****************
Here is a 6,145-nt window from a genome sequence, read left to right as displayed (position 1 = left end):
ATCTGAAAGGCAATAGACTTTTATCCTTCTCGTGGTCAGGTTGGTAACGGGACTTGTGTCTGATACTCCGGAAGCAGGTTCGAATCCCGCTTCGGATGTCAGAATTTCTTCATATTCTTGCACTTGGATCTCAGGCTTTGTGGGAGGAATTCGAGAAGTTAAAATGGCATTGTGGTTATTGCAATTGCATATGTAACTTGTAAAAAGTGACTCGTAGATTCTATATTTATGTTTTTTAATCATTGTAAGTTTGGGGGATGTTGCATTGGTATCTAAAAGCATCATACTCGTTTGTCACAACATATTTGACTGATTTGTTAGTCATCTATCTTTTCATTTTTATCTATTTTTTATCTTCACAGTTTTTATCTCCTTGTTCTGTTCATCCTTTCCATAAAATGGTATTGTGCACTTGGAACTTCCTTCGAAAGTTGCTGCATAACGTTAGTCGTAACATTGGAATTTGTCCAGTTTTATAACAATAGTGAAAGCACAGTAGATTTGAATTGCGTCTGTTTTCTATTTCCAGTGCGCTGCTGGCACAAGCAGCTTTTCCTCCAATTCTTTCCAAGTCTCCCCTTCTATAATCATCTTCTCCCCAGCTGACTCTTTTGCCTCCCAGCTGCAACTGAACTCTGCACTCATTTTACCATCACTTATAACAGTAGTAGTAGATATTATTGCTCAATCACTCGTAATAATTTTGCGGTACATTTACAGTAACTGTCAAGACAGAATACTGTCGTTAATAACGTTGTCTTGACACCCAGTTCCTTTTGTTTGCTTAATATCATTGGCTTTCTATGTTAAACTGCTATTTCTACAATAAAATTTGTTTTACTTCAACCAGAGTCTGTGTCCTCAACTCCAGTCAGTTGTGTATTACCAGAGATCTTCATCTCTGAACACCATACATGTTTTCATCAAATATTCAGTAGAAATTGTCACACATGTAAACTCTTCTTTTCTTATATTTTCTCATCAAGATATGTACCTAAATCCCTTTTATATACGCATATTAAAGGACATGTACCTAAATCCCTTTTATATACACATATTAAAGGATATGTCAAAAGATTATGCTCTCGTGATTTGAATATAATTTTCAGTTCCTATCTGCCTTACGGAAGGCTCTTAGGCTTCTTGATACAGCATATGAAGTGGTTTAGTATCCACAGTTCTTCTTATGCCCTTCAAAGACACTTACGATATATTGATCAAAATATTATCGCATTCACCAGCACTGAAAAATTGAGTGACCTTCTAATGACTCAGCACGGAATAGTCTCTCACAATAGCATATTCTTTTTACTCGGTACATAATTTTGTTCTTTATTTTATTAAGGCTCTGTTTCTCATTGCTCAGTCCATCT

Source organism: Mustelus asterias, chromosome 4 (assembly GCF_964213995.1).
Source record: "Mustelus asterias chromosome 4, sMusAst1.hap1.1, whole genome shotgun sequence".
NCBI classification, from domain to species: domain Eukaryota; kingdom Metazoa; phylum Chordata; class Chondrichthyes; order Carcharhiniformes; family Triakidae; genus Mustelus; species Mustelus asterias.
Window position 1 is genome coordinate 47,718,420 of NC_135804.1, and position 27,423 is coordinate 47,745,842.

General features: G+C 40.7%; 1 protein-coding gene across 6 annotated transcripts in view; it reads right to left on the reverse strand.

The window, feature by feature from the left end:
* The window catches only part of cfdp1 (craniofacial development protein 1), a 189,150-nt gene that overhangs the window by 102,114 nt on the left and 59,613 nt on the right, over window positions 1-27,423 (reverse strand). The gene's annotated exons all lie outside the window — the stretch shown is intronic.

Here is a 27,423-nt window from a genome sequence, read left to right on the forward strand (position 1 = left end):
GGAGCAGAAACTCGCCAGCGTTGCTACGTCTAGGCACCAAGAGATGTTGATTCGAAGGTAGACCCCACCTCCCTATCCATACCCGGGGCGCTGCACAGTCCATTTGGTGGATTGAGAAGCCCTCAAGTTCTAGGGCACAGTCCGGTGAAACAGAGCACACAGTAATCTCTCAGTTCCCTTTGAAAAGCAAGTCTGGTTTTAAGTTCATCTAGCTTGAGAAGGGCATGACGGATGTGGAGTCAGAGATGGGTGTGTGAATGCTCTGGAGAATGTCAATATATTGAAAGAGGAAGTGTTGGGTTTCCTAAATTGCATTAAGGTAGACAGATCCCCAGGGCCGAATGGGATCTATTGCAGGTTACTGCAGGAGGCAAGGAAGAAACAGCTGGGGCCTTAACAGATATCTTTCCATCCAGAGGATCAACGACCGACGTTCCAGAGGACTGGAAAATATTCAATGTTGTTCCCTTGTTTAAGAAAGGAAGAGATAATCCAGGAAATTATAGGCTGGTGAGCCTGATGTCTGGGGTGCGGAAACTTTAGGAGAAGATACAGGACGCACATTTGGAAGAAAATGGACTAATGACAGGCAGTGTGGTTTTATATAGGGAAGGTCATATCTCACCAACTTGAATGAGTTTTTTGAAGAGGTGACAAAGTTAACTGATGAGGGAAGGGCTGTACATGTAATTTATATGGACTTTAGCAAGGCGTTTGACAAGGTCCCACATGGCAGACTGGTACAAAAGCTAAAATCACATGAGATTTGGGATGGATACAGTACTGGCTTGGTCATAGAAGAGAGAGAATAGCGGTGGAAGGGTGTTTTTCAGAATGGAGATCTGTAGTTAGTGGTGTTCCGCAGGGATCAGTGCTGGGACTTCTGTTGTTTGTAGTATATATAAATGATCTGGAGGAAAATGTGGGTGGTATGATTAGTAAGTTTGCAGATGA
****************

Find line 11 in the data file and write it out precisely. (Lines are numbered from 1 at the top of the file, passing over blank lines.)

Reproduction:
GGAGCAGAAACTCGCCAGCGTTGCTACGTCTAGGCACCAAGAGATGTTGATTCGAAGGTAGACCCCACCTCCCTATCCATACCCGGGGCGCTGCACAGTCCATTTGGTGGATTGAGAAGCCCTCAAGTTCTAGGGCACAGTCCGGTGAAACAGAGCACACAGTAATCTCTCAGTTCCCTTTGAAAAGCAAGTCTGGTTTTAAGTTCATCTAGCTTGAGAAGGGCATGACGGATGTGGAGTCAGAGATGGGTGTGTGAATGCTCTGGAGAATGTCAATATATTGAAAGAGGAAGTGTTGGGTTTCCTAAATTGCATTAAGGTAGACAGATCCCCAGGGCCGAATGGGATCTATTGCAGGTTACTGCAGGAGGCAAGGAAGAAACAGCTGGGGCCTTAACAGATATCTTTCCATCCAGAGGATCAACGACCGACGTTCCAGAGGACTGGAAAATATTCAATGTTGTTCCCTTGTTTAAGAAAGGAAGAGATAATCCAGGAAATTATAGGCTGGTGAGCCTGATGTCTGGGGTGCGGAAACTTTAGGAGAAGATACAGGACGCACATTTGGAAGAAAATGGACTAATGACAGGCAGTGTGGTTTTATATAGGGAAGGTCATATCTCACCAACTTGAATGAGTTTTTTGAAGAGGTGACAAAGTTAACTGATGAGGGAAGGGCTGTACATGTAATTTATATGGACTTTAGCAAGGCGTTTGACAAGGTCCCACATGGCAGACTGGTACAAAAGCTAAAATCACATGAGATTTGGGATGGATACAGTACTGGCTTGGTCATAGAAGAGAGAGAATAGCGGTGGAAGGGTGTTTTTCAGAATGGAGATCTGTAGTTAGTGGTGTTCCGCAGGGATCAGTGCTGGGACTTCTGTTGTTTGTAGTATATATAAATGATCTGGAGGAAAATGTGGGTGGTATGATTAGTAAGTTTGCAGATGA